Two third-party research assistants (EG, PS, observed handoffs with a focus on physician listening behaviours, using a newly developed paper-based tool, the HEAR (Handoff Evaluation Assessing Receivers) checklist (see online supplementary appendix A). Observers noted the listening behaviour of the single covering physician. Timing was measured on the same wall clock to the nearest minute. Time of the handoff was from handoff start, including all interruptions, until the completion of the handoff. The individual observed was chosen by the observers based on which provider had been observed least frequently in the recent past.
Developing the HEAR checklist
The HEAR checklist was developed following a review of relevant listening literature, including prior handoff, organisational, psychological, cognitive science and medical literature.14–20 Our literature review demonstrated that listening styles vary between individuals and do not necessarily relate to quality of the listening. In fact, the spectrum of outward displays of listening correlate to actual comprehension of information to varying degrees.14 Passive listening behaviours, such as head nodding, indicate listening but do not confirm the receipt of information as strongly as active listening behaviours, such as note-taking and read-back.17 It is important to consider that note-taking has been shown to enhance memory, and read-back is recommended by the Joint Commission.7 ,17 Interruptions have been shown to prevent proper transfer of information and can cause adverse patient events.14 ,21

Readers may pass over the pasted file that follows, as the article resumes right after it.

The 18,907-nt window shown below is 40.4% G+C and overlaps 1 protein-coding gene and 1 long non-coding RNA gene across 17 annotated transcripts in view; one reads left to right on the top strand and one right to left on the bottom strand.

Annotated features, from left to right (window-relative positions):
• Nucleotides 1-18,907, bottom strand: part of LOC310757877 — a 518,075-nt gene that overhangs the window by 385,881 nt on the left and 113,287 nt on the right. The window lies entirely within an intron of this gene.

The checklist is a paper-based tool to be completed by a third-party observer during the handoff. The checklist was piloted on the hospitalist service in June 2010 and was modified based on real-time observations. Modifications included dividing side conversations by topic and qualifying interruptions to reflect what was causing the disruption.
The HEAR checklist has three domains: (1) displays of understanding, (2) processing information, and (3) interruptions/distractions. The ‘displays of understanding’ domain documents the presence or absence of passive listening behaviours such as affirmatory statements (eg, ‘uh-uh, yes, okay, I see’) and head nodding. The ‘processing information’ domain quantifies and qualifies active listening behaviours such as read-back, access to a written copy of the signout, note-taking and question asking. Questions were divided into directly-related questions (ie, clarification and ‘next-step’ questions and indirectly-related (ie, systems-based and ‘other’ questions). Clarification questions were defined as requests for repeating information already conveyed in one form (ie, verbal or paper) such as ‘and to clarify the patient will be getting a CT today?’ ‘Next-step’ questions are higher level, requiring information synthesis, or for information not yet conveyed in any form. Systems-based questions relate to hospital systems issues; for example, ‘the lab doesn't run those tests on the weekend do they?’ ‘Other’ questions refer to questions unrelated to patient care. The third domain, ‘interruptions/distractions’, tallies and characterises interruptions during the handoff. Interruptions include side conversations, pagers and clinicians entering the room. There is additional space for qualitative observer comments. Investigators noted the number of patients handed off and handoff duration.